We never really lose who we were – I’m betting you’ll discover velvet-mule-wearing woman in this next stage of your life (I officially retire tomorrow, so I’m also a bit at loose ends but looking forward to new experiences with all my former selves and the ones to come)

  • HeidiC says:

    Those shoes are EXQUISITE! I can’t wait for you to kick them up in Santa Fe.

  • Patty says:

    I love those shoes and all the represent for you. Climbing out of one life and into another is hard, and emotion sometimes needs to sit on the bank on each side until you are done. xox

  • HemlockSillage says:

    I aspire to be the woman to wear those shoes! Those are fantastic.

    I’m pretty far from her right now. I trudge on, getting most of the necessary things done, in sensible clothes and shoes…with hair in a bun, and little effort to be extraordinary. I forget to wear perfume, though I have a dresser full of lovelies.

    You encapsulated how I feel so clearly. I’m not sad. I have my shoulder to the plow, and I’m moving, but not feeling. I’m packing up my parents’ home as they move permanently in with me. I’m happy to have them, but so much stuff! Mine and theirs combined, it feels wasteful.

    Head west! I hope Santa Fe lights your senses, all your senses, with joy like that Bourbon rose. In sere beauty, may you find the succulent wild woman within you. Be well.

  • Portia says:

    I’m hugging you across oceans.
    THOSE MULES! OMG! So cool and glamorous.
    I miss Paris too.
    Portia xx

  • Dina C. says:

    Got a big lump in my throat when you could smell that gorgeous rose, when you found the mules. Wishing you more of those glorious, transcendent moments in the days ahead, March.

  • Musette says:

    That woman never left – but she has changed, grown up, lived in you/right alongside you. And this past year … well, I suspect most of us has experienced some form of anhedonia (mine scared the crap out of me before I realized what it was). My advice (which you did not ask for but here ’tis anyway) is to stop reaching for it and simply BE for right now. Just.. be. It’ll come back, of its own accord. Reaching for it (at least for me) only makes it shimmer, just that little bit more, out of your grasp.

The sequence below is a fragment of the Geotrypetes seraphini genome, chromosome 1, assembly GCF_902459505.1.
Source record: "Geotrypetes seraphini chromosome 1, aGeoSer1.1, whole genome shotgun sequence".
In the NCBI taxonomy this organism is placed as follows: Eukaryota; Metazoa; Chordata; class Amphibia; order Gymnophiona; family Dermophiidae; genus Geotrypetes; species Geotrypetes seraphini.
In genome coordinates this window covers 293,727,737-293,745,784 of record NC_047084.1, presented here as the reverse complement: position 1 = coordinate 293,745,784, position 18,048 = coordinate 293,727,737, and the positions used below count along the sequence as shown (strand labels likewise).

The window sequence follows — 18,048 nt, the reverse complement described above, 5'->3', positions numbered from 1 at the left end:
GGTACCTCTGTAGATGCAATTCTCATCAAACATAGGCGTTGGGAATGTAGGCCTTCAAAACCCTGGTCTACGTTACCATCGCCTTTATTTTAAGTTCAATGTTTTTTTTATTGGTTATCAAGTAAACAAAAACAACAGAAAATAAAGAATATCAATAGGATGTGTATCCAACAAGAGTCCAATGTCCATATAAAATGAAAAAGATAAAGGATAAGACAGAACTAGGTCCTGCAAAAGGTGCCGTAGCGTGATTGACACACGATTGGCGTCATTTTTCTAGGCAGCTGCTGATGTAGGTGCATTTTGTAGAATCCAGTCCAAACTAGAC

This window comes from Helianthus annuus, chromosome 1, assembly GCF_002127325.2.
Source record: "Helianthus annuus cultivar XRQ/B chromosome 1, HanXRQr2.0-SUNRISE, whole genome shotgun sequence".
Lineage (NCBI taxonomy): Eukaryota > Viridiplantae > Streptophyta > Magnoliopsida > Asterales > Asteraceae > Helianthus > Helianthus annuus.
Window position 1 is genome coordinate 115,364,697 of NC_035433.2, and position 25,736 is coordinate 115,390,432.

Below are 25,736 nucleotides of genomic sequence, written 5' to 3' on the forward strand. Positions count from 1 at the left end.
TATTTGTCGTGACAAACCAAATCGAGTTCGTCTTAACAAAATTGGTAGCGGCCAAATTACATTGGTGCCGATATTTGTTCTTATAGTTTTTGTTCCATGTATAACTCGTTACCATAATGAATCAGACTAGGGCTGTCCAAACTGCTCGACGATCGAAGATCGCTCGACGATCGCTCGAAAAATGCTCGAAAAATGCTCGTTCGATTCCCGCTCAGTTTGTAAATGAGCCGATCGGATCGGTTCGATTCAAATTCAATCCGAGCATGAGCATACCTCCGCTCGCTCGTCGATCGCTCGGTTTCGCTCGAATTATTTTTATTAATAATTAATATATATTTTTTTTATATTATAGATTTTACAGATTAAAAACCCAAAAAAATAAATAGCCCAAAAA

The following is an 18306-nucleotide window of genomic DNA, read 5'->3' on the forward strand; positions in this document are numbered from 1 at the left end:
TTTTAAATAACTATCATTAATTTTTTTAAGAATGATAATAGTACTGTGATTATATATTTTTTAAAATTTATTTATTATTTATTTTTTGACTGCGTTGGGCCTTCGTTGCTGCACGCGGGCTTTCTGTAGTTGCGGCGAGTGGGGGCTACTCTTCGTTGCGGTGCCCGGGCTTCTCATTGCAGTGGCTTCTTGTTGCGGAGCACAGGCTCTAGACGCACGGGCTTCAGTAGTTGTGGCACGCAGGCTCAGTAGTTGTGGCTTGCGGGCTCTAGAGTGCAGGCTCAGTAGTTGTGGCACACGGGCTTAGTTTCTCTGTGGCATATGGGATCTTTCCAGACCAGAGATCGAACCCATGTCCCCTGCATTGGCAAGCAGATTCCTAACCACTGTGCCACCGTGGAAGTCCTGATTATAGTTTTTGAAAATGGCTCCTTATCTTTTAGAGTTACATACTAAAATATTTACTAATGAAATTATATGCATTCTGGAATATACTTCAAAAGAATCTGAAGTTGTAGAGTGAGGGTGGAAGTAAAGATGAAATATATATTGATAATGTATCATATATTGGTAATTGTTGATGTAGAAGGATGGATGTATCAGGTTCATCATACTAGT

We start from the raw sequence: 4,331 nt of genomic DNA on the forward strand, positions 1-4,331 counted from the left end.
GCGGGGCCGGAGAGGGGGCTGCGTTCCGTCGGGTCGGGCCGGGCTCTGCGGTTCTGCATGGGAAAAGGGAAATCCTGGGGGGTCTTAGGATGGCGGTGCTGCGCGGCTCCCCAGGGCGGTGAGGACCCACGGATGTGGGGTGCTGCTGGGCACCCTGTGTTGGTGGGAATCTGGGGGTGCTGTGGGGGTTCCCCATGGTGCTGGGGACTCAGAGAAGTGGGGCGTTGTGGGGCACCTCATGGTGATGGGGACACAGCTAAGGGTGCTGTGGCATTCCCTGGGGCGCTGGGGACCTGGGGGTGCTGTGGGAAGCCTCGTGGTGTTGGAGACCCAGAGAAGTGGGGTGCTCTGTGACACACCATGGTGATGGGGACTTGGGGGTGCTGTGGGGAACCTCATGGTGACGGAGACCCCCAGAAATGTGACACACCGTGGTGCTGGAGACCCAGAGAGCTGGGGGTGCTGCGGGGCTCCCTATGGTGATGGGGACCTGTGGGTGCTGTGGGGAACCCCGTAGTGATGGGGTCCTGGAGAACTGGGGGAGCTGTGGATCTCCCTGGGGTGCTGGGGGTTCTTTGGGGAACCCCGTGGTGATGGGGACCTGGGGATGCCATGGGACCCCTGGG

• Cinnamon says:

    bitter / sweet. It’s such a hard thing anyway to pack for moves — to have it coinciding with family changes even more stressful. But new things … Change can be good? Those shoes are awesome and the rose story is wonderful. Am glad you are able to smell the flower to some extent. I realised after reading this that I had stopped crying about five years ago, only starting again last summer. I think this (the lack of expression) had some hand in the health issues that have arisen over the past year (or with making them worse). As Madonna says (sort of) we need to express ourselves. We really do.

  • Queen-Cupcake says:

    Lovely, lovely post March! I know that some day I will be facing the same kind of “how did I accumulate so much stuff” moment. The feelings will be both bittersweet and liberating, I expect. What you did with your Bourbon rose was so kind. Best of luck and happy travels to you in your move to Santa Fe!

  • MizChris says:

    My favorite T.S. Eliot quote for big transitions in life…

    ‘We shall not cease from exploration and the end of all our exploring will be to arrive where we started and know the place for the first time.’

  • Kathleen says:

    You described the non-feelings and the feelings very well. I hope you get many more joyful and happy feelings after the stress of moving and this past year, disappears.

  • taxi says:

    Lovely story! So glad you found that woman who was hiding for a while.